- Why There’s A Giant Smiley Face
- How The Giant Smiley Face Was Created
- How You Can See The Giant Smiley Face
Oregon’s famous foliage smiley facePhoto credit: Hampton Lumber
Motorists traveling south on Highway 18 in Oregon are soon to be in store for a surprise.
A giant smiley face stands out on the hillside near mile-marker 25 on Oregon 18, between the towns of Grand Ronde and Willamina. Interestingly, the giant smiley face, which you can see here on land owned by Hampton Lumber, is intentional.
Why There’s A Giant Smiley Face
After every harvest, foresters at Hampton Lumber start the reforestation process to ensure a healthy forest regrows in the area, says Kristin Rasmussen, a Hampton Lumber spokesperson, according to Oregon Live. Depending on the location and environment, they typically plant a variety of native species — such as Douglas fir, western hemlock, noble fir, and western red cedar — to suit the elevation and soil conditions.
“The idea for the smiley face started with David Hampton and our former timberland manager, Dennis Creel,” said Rasmussen, according to Simple Floors. “When we harvested the site, we knew the area was highly visible to people traveling down Highway 18 so David and Dennis saw an opportunity to have a little fun.”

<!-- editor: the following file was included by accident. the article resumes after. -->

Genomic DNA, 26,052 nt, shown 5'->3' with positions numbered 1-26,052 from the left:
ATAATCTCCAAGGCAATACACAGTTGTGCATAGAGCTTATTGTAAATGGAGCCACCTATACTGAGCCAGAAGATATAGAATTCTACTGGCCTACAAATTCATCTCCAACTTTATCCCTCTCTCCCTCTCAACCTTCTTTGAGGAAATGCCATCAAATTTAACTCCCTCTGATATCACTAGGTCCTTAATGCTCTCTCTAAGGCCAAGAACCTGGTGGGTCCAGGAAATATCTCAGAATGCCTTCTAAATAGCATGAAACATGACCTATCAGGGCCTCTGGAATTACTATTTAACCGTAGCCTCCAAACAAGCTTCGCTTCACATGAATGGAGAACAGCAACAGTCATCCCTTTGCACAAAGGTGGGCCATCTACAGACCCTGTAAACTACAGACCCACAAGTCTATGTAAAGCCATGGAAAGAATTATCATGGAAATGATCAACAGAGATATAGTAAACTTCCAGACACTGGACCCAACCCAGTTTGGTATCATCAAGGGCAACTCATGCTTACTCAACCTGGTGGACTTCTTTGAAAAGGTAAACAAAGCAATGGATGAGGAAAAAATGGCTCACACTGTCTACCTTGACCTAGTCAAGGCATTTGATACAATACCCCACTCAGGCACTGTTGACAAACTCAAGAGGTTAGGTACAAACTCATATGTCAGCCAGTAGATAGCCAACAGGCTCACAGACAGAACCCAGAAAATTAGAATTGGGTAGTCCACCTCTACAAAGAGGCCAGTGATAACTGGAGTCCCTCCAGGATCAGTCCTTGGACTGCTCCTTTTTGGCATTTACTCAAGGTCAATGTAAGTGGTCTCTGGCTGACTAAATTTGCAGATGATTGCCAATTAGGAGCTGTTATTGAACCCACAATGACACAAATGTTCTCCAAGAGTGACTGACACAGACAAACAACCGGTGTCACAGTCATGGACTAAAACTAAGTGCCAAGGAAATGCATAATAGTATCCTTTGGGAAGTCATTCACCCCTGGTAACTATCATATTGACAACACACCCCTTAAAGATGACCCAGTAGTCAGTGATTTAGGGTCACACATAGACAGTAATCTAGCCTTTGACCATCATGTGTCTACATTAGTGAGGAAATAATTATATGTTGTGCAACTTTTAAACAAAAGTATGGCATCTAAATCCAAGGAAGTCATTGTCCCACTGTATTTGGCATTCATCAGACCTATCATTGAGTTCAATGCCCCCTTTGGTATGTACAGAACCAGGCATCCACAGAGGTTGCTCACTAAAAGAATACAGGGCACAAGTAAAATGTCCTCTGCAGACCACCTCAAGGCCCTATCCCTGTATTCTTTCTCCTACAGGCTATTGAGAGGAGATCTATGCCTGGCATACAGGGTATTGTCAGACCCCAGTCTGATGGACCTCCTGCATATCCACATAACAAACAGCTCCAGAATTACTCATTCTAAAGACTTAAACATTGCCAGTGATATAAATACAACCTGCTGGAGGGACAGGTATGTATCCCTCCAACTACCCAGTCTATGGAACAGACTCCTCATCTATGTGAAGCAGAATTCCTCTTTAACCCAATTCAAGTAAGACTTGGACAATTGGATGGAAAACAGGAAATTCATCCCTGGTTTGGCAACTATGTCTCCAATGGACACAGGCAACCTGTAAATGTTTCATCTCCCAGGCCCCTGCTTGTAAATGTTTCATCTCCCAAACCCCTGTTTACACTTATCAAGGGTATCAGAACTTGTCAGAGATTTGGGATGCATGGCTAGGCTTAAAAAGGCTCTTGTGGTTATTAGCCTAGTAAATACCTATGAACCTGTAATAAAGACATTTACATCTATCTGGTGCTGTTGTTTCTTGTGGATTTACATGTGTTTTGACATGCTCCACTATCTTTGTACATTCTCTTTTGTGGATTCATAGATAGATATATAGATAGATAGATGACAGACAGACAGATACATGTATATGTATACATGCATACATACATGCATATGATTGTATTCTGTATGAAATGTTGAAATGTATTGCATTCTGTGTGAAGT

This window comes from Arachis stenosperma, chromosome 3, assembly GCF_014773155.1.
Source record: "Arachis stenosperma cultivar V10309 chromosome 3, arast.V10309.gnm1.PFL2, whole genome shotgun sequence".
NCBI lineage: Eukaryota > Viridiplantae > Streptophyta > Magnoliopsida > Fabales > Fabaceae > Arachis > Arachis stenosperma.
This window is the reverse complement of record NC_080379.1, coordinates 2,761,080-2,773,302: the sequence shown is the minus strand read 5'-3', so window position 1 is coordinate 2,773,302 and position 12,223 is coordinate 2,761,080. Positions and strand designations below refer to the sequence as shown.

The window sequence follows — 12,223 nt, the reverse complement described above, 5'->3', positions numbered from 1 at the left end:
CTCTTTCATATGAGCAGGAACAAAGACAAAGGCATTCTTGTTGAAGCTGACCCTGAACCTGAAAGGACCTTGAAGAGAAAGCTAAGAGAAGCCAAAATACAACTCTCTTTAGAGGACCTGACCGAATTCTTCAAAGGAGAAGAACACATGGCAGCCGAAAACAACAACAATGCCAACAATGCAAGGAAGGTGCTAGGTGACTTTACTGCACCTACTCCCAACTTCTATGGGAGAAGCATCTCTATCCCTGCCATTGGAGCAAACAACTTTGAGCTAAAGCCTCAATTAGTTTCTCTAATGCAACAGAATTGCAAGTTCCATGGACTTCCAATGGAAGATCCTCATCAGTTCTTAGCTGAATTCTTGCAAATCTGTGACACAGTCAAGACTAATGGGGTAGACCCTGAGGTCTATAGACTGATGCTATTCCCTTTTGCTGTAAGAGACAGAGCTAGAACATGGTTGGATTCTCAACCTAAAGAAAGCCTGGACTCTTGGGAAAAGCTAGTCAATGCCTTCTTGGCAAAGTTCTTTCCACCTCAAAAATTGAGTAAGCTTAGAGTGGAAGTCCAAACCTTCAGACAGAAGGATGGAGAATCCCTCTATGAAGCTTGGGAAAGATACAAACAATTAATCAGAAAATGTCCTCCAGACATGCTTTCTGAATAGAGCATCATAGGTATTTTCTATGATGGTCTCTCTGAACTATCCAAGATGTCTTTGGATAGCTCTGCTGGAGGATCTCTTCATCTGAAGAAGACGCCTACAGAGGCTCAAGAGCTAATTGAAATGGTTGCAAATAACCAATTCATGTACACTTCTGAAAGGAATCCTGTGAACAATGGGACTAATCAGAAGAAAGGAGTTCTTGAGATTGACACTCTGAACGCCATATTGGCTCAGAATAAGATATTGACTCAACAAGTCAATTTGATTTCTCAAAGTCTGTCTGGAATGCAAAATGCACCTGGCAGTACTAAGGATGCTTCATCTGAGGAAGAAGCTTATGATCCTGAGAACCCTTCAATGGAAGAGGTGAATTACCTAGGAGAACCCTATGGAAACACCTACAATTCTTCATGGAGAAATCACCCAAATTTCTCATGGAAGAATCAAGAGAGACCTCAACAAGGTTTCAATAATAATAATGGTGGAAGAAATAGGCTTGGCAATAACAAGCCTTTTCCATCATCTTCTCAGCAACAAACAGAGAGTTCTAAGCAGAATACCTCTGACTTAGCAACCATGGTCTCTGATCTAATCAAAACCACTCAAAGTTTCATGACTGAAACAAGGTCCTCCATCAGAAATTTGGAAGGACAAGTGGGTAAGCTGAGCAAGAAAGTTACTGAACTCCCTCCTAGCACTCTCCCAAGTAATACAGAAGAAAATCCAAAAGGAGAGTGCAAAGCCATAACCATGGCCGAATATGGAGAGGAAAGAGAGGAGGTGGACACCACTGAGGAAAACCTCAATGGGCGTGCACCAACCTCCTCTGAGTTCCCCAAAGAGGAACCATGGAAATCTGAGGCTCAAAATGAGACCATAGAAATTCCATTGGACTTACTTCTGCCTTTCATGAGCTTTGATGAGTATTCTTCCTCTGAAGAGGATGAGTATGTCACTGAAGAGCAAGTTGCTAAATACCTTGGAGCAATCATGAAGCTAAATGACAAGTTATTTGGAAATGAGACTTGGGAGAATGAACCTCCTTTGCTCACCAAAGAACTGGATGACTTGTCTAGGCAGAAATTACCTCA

How The Giant Smiley Face Was Created
In 2011, Hampton and Creel “used a rope to measure the circle out, and then the eyes and mouth were triangulated from that point,” Rasmussen said. “Douglas fir was planted for the eyes and mouth and the rest of the face was filled out with larch. Both species will eventually be turned into lumber at our sawmills in Willamina and Tillamook.”
Here’s why the choice of tree species is important.
Douglas fir, while not technically a true fir tree, does have a cone shape like other spruces and it is an evergreen, meaning its needles remain green year-round. The trees, which can reach heights of 80 feet, can grow to be 12 to 20 feet in width, according to The Morton Arboretum.
Meanwhile, larches, which also have the pyramid shape typical of conifers, can reach heights of 65 feet tall. What’s different, however, is they are not evergreens.
“Larch needles turn yellow and drop off in the fall, which is why the smiley face is best visible this time of year,” Rasmussen said, reports Oregon Live.
How You Can See The Giant Smiley Face
Fortunately, the giant smiley face is easy for motorists to see while driving on Oregon 18 between Willamina and Grand Ronde, about 65 miles from Portland.
The best time to see the giant smiley face is in the fall when the larch needles turn yellow. Don’t worry if you can’t see the face this year, however.
Rasmussen says the giant smiley face will be visible every fall for the next 30 to 50 years. That’s when the area will be harvested again.